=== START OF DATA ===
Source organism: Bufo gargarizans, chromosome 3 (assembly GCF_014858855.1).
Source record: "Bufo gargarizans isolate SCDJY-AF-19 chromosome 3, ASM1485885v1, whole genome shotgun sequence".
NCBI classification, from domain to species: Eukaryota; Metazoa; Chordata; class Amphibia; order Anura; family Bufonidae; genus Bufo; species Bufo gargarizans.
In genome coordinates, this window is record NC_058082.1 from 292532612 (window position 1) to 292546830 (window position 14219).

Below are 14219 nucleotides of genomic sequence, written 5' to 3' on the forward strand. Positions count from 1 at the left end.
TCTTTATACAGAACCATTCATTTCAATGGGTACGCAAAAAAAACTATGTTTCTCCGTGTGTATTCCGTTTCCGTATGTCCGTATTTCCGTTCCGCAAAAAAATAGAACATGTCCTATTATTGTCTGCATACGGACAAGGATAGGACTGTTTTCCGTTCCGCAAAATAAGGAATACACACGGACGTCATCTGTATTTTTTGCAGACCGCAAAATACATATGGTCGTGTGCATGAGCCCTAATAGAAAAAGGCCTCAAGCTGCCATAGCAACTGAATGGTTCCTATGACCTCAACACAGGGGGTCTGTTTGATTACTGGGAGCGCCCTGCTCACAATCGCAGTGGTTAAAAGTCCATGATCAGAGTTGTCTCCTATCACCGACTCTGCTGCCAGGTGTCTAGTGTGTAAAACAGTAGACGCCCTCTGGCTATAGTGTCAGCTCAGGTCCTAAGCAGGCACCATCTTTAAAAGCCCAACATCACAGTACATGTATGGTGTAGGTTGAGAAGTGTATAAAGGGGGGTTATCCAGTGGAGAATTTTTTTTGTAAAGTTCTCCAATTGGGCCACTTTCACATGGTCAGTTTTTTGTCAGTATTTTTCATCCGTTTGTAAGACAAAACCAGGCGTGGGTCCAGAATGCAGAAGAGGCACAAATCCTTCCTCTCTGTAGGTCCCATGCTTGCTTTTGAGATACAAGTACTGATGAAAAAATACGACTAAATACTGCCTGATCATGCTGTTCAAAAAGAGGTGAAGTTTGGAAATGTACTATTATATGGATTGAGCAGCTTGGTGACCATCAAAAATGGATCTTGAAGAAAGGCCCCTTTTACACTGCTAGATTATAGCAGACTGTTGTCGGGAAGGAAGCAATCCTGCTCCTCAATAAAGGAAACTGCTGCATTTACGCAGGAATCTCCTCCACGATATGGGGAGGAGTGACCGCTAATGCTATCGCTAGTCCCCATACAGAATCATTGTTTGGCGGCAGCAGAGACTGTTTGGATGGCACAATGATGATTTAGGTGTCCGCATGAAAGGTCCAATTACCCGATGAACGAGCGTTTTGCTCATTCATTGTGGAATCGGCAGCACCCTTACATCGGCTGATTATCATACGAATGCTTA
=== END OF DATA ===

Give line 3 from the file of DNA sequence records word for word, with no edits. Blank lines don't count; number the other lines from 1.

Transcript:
NCBI classification, from domain to species: Eukaryota; Metazoa; Chordata; class Amphibia; order Anura; family Bufonidae; genus Bufo; species Bufo gargarizans.